The Daily Yonder's coverage of rural economic issues, including workforce development and the future of work in rural America, is supported in part by Microsoft.
[imgcontainer] [img:Feb2010jobs528.jpg] [source]Daily Yonder/BEA[/source]
This map shows whether the unemployment rate in rural counties increased or decreased between April of 2009 and April of this year. Red indicates the rate went up; green means the rate went down. To see a larger version, click on the map or click here.
Unemployment rates in rural America continued to dip in April, although the rate of joblessness in rural counties still exceeds those in exurban and urban communities.
Rural counties reported an unemployment rate of 9.6% in April 2010, down from 10.7% in March. (April is the latest month where unemployment rates are tallied by county.)
The unemployment rate in exurban counties was 9.2% in April and in urban counties it was 9.5%. (See the next page for a chart of rural, urban and exurban unemployment rates since the beginning of 2007.)
Even as unemployment rates drop, however, rural America has a long way to go before it gets back to where it was before the recession began in December of 2007. In April of this year, there were 935,000 fewer jobs in rural counties than there were in December 2007. (Click here to download an Excel chart showing employment and unemployment totals in April 2009 and April 2010 for all U.S. counties.)
The geography of the recession has changed in rural counties over the last year. (Click here or on the map to see a larger version.)
The map above shows the change in unemployment rates from April of 2009 to April of this year. Red counties have higher unemployment rates this year than last. Green counties have lower unemployment rates in April 2010 than April 2009.
Many areas that were doing relatively well last April have seen a worsening of their employment situation while those parts of rural America that were hurting a year ago have shown some improvement.
A year ago, for example, rural counties in the Carolinas had some of the worst unemployment in the country.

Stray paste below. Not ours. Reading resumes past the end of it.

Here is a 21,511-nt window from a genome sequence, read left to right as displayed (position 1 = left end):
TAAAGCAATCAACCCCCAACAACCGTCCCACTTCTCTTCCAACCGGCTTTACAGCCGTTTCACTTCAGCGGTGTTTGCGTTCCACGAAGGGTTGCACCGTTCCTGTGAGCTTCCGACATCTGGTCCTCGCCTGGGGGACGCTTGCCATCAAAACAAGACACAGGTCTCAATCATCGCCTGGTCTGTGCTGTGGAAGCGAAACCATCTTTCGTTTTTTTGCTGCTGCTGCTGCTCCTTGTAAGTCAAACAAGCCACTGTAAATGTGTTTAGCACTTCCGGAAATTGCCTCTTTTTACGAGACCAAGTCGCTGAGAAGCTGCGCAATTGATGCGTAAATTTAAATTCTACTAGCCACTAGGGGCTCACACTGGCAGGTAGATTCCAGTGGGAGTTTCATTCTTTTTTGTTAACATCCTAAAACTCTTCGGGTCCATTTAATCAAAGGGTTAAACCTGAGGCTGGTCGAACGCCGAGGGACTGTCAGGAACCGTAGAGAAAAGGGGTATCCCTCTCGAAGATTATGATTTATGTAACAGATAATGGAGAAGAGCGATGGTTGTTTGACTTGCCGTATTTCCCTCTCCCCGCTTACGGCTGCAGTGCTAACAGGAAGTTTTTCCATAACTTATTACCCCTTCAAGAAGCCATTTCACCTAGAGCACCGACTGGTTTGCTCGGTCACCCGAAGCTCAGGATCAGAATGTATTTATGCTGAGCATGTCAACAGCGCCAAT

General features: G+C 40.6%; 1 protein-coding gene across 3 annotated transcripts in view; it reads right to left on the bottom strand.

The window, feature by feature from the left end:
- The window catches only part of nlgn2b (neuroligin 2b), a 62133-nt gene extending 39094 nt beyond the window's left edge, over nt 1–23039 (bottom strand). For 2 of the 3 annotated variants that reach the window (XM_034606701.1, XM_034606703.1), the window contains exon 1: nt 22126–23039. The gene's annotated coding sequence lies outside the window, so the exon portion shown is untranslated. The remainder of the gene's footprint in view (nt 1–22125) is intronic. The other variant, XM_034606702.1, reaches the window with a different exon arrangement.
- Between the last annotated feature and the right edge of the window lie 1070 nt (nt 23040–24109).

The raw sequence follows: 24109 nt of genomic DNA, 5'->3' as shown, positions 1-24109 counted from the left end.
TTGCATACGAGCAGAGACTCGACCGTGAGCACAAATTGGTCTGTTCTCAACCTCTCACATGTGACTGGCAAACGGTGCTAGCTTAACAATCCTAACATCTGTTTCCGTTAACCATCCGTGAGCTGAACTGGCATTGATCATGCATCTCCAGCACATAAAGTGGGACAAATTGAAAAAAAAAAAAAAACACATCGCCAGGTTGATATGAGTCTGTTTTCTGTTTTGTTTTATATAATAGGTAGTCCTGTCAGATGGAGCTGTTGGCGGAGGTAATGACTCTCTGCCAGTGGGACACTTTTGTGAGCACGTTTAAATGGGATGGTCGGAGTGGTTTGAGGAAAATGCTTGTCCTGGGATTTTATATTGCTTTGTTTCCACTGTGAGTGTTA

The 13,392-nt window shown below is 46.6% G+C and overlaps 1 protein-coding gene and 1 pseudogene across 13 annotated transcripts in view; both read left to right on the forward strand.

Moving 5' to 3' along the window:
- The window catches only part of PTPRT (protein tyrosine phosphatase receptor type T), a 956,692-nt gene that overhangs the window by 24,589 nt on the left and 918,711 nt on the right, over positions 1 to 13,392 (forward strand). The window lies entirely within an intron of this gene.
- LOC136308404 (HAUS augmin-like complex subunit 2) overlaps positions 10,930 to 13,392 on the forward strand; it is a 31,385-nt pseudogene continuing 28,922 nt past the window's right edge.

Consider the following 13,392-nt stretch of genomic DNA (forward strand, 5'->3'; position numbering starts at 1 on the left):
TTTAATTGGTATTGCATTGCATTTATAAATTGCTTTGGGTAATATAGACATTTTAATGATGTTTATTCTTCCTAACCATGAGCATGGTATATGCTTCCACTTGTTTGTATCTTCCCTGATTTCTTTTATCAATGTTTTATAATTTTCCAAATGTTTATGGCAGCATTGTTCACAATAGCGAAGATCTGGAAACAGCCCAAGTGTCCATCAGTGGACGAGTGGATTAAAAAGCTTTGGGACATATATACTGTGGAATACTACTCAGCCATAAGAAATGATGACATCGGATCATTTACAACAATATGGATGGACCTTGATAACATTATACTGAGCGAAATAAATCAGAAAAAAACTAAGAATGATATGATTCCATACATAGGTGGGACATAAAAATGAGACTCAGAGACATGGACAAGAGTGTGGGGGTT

Since last year, however, those high rates have dropped. North and South Carolina show a lot of “green” in the map above, indicating their unemployment rates have dropped.
Oregon and Washington have also improved in the last year.
Meanwhile, areas that had below average unemployment last year have seen their rates rise. The red of rising unemployment has spread across the Mountain West. Eastern Kentucky has seen a rise in unemployment in the last year.
Rural Iowa and Texas were in good shape last year, but the rural counties in these two states have seen unemployment rates rise since.
[imgcontainer] [img:April10UER.jpg] [source]Daily Yonder/BEA[/source]
This chart shows the unemployment rate in rural, exurban and urban counties from 2007 through April of this year. The current recession began in December 2007.
Some areas of the country that were troubled last year have only gotten worse. Unemployment has continued to rise in rural Michigan — piling on to jobless rates that were above the national average a year ago.
Rural Mississippi and Alabama continue to bleed jobs, with their unemployment rates rising from high levels in 2009.
The Dakotas continue to be strong employment centers. Unemployment rates in rural North and South Dakota were low last year, and they’ve dropped in the past year.
Rural America is still doing worse that it was in 2009. There are 368,000 fewer jobs in rural America this April than in April a year ago. Most rural counties (58%), not surprisingly, have seen a drop in the absolute number of jobs in that time.
The gains and loses in unemployment are uneven across rural America. The 50 rural counties that lost the largest number of jobs from April 2009 to April of this year are listed below.[img:AprilJobsLosing.png]
Fewer rural counties gained jobs. Here are the 50 communities in rural America that gained the most jobs from April 2009 to April 2010.[img:AprilJobsGaining.png]